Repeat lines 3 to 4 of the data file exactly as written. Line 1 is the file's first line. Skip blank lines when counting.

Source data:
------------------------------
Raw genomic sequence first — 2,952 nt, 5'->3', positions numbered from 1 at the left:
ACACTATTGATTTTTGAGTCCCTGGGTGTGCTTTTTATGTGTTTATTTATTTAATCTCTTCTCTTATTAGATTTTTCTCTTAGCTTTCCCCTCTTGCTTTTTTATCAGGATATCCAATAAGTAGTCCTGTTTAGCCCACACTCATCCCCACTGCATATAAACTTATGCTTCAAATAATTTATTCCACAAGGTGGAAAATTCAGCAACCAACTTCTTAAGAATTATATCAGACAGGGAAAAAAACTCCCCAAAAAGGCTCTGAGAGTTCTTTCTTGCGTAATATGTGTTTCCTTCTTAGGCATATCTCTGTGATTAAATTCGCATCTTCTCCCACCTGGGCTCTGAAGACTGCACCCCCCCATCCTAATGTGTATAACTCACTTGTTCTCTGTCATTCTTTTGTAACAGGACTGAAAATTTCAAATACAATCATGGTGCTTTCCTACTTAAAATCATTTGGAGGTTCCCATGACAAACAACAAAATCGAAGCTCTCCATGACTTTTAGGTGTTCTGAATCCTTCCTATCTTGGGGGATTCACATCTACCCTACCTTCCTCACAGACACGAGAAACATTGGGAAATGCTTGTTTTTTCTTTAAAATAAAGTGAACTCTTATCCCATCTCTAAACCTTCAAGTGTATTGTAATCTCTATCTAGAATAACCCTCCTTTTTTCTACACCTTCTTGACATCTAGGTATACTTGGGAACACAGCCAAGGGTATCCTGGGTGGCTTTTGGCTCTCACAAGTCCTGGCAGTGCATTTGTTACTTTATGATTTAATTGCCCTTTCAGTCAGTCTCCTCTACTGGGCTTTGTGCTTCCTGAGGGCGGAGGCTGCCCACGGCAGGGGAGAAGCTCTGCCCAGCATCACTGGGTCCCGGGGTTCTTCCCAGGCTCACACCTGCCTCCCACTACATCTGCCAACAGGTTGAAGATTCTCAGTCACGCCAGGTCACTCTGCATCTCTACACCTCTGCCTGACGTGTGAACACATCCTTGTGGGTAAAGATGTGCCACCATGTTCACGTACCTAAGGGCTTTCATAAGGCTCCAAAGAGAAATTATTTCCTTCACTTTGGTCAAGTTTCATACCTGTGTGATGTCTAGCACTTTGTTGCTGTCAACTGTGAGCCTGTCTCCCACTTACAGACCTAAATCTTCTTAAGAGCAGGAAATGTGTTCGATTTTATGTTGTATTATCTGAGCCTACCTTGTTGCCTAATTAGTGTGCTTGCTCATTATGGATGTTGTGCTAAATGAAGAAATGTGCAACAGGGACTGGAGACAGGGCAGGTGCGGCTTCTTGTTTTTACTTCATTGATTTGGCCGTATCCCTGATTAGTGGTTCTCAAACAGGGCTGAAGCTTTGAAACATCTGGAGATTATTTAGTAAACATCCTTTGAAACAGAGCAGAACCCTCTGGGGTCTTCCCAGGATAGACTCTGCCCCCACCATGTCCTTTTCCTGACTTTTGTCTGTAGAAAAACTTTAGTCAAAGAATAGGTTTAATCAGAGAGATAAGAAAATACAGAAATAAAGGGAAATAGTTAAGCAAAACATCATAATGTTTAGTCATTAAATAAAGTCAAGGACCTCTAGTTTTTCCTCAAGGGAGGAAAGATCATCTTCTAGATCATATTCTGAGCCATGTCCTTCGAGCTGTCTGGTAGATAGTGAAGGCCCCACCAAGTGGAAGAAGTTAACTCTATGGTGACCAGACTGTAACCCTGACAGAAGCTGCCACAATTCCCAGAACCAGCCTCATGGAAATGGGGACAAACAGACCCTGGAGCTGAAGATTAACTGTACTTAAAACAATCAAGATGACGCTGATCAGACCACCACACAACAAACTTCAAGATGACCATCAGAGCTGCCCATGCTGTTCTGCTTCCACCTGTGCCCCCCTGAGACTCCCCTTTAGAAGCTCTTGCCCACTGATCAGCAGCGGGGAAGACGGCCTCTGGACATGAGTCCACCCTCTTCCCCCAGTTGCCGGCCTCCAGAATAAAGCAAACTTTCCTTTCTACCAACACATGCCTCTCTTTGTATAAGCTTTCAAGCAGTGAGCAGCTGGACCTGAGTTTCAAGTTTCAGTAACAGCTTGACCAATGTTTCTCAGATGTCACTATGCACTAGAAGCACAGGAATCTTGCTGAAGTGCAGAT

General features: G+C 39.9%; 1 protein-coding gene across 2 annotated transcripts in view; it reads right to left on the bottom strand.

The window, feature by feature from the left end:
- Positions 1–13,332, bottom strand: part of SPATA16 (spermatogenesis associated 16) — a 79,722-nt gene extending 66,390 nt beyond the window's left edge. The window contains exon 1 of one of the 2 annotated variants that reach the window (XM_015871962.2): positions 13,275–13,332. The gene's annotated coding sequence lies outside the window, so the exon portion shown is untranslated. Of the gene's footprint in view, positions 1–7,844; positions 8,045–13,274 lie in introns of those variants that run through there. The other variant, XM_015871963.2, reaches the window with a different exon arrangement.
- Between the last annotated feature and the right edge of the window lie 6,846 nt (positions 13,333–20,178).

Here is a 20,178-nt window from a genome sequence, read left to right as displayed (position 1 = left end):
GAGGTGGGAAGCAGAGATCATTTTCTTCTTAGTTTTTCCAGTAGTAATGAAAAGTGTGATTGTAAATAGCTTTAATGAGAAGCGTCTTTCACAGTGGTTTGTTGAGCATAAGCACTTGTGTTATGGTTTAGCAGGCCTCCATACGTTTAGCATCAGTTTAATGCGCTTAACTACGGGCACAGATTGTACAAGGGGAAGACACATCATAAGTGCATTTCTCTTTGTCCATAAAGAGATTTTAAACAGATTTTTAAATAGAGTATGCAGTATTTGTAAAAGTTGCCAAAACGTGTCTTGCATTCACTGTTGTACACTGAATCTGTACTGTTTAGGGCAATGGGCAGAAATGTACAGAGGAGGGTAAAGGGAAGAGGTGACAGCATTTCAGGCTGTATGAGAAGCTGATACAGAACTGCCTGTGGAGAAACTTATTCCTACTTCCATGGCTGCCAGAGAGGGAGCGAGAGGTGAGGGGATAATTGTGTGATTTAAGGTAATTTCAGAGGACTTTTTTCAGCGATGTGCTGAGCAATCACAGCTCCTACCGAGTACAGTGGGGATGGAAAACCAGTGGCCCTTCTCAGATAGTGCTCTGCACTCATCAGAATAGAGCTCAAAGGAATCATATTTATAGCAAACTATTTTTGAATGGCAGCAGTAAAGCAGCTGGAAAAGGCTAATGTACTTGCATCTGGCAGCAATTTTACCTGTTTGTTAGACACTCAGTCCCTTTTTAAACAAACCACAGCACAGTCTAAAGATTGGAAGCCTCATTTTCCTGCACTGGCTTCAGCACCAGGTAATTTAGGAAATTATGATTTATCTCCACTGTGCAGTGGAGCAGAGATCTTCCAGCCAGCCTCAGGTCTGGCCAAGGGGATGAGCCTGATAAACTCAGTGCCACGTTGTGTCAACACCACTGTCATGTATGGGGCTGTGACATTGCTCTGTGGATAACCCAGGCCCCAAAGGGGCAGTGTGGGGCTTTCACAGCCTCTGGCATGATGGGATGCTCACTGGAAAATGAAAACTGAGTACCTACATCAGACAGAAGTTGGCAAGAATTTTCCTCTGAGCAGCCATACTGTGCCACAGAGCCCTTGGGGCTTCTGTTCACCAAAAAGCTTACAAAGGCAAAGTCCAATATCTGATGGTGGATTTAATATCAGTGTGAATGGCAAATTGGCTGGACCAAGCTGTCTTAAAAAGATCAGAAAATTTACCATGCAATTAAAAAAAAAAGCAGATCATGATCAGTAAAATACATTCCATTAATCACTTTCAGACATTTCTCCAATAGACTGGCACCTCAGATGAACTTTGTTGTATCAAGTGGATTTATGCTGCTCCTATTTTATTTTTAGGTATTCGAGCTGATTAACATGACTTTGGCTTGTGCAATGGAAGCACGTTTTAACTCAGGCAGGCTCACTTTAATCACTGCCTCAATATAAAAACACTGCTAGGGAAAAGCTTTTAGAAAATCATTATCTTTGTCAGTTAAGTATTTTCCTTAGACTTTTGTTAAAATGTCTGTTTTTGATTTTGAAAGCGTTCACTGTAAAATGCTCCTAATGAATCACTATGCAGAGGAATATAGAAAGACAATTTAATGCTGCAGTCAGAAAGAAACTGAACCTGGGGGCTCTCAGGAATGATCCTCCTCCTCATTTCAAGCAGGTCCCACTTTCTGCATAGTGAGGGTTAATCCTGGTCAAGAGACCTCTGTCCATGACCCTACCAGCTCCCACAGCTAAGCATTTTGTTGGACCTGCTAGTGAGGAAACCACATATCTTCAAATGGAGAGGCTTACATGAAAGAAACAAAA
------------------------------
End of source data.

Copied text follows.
General features: G+C 39.9%; 1 protein-coding gene across 2 annotated transcripts in view; it reads right to left on the bottom strand.

The window, feature by feature from the left end: